How to make a living off your garden: ‘It’s like having a child — you can’t leave it and you always want a bigger family’

Making your living off your garden is a dream for many of us — but it needn't be a dream, as Anna Tyzack found when she spoke to some people who are already doing it.

In the first piece, Anna spoke to flower grower Rachel Siegfried; here, she turns her attention to fruit and vegetable grower Jane Scotter.

Jane Scotter, biodynamic gardener, Herefordshire

Before Jane Scotter moved to Fern Verrow, her farm in Herefordshire, 23 years ago, she was a partner at Neal’s Yard Dairy in London and grew pot plants — badly.

‘I didn’t have a clue,’ she says, ‘but I did have an interest in good food and proper growing — and I was prepared to work hard to create something beautiful and genuine.’

From the outset, she used biodynamic principles in the beds at Fern Verrow — no pesticides or chemical fertiliser — and took a holistic approach to growing, studying the position of the sun and moon.

‘The farm was just fields when we started and nothing had been cultivated for a number of years, but it was 700ft above sea level, with clear air and spring water,’ she explains.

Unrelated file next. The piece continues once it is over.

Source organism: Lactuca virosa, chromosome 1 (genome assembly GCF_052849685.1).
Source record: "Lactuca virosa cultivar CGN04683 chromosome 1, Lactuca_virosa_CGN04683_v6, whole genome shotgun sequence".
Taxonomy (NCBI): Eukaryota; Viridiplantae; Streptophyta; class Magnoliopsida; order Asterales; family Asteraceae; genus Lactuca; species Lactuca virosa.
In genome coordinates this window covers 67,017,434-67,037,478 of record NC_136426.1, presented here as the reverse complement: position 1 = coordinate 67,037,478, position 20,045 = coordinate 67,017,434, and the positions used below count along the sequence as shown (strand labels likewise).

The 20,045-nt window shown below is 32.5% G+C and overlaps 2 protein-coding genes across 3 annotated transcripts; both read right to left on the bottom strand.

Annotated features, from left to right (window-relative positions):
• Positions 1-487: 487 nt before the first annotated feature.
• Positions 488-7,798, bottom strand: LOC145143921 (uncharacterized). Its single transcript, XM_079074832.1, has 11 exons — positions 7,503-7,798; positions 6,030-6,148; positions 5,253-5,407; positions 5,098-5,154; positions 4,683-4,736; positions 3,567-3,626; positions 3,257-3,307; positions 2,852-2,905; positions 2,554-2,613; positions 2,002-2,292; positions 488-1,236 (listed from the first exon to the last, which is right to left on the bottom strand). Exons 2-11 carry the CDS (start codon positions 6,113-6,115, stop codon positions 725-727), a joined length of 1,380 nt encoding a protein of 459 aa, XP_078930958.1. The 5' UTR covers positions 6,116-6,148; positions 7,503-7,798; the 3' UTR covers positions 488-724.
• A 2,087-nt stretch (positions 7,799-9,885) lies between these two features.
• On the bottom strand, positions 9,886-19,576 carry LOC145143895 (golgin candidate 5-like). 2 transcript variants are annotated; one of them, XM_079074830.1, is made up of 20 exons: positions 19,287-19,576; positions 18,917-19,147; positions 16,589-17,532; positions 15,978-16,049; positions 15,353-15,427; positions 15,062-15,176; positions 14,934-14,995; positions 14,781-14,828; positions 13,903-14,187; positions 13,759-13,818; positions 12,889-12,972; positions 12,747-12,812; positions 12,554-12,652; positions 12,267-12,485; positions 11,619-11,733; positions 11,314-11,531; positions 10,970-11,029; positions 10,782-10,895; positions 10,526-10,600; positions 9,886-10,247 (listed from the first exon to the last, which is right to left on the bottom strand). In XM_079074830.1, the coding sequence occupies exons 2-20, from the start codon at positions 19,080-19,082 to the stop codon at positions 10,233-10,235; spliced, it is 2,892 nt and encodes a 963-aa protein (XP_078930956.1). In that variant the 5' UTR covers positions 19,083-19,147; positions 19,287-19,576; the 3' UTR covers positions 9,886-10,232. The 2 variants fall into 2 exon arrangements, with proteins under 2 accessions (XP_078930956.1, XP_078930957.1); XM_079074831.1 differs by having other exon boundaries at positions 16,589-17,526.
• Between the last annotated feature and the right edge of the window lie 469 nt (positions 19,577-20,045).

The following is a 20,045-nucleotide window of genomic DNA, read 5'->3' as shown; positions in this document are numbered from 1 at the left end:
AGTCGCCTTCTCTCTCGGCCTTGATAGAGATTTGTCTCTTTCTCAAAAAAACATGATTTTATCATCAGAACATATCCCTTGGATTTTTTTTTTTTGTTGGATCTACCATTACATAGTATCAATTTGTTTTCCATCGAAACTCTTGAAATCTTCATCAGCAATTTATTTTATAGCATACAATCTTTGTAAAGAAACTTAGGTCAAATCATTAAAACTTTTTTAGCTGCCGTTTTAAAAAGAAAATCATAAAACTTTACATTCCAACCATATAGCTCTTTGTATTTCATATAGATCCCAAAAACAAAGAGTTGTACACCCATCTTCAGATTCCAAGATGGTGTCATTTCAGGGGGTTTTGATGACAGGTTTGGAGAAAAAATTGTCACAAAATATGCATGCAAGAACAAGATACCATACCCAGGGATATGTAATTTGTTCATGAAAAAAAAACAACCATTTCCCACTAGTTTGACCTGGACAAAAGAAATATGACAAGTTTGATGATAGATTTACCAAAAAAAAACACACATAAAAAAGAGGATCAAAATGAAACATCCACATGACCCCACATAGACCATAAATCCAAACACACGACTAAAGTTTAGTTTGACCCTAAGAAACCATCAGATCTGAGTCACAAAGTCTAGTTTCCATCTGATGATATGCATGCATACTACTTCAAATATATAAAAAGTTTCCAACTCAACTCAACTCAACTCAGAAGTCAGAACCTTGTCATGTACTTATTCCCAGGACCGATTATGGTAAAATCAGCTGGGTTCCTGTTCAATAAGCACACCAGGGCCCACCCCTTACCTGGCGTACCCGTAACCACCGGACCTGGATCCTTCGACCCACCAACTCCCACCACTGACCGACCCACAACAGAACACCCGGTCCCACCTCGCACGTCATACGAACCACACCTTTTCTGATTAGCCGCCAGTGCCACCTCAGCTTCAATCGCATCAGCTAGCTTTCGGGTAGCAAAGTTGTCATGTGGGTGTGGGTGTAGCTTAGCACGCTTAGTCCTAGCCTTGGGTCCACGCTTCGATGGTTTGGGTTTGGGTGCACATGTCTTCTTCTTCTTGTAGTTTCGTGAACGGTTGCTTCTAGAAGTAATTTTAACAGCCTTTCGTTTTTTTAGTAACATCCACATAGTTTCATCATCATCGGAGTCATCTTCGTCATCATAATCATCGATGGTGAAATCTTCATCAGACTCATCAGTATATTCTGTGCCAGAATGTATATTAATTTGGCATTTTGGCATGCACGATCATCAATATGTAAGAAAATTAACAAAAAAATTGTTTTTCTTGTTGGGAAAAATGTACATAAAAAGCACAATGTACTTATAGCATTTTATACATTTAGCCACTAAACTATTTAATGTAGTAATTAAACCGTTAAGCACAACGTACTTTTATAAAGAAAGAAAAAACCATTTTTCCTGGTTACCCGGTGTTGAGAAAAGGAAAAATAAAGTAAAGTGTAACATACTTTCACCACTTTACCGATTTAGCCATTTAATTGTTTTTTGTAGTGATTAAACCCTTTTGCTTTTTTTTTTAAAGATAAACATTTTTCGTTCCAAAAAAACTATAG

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In the first few years, Miss Scotter learnt from her mistakes, often in costly fashion, but, before long, she had a profitable business, with a stall in London’s Borough Market and customers including the chef Skye Gyngell, who shares her passion for proper growing.

Fern Verrow now supplies all the vegetables and flowers to Miss Gyngell’s restaurant, Spring. Every week on Tuesdays and Thursdays, Miss Scotter loads up a van with seasonal vegetables, which will be served at Spring within 24 hours. ‘We don’t go in for refrigeration,’ she says. ‘A strawberry straight out of the garden will be ruined in a fridge.’

It is, of course, relatively stressful supplying one of London’s top restaurants: if Miss Gyngell requires 50 lettuces, Miss Scotter must plant 80, but any excess is mopped up by her vegetable and flower boxes, which are delivered to 20 local customers each week.

‘I’m always striving to find something new: salad leaves, edible flowers, different varieties of bean,’ she reveals. ‘I don’t believe in superfoods — nothing you eat is going to stop the wrinkles.’

Her biggest fear is extreme weather: during last summer’s six-week heatwave, she was up at 4am each day to salvage crops. ‘A few years ago, there was a terrible hailstorm that tore the spinach, but, thankfully, Skye took it anyway and made it into purées.’

There’s no quiet time of year at Fern Verrow. ‘It’s like having a child — you can’t leave it and you always want a bigger family,’ Miss Scotter says.

However, she doesn’t mind that growing is undervalued and she doesn’t have the trappings of life. ‘I like working all the time,’ concludes Miss Scotter. ‘I suppose that’s why I have a reputation for being a bit of a warrior.’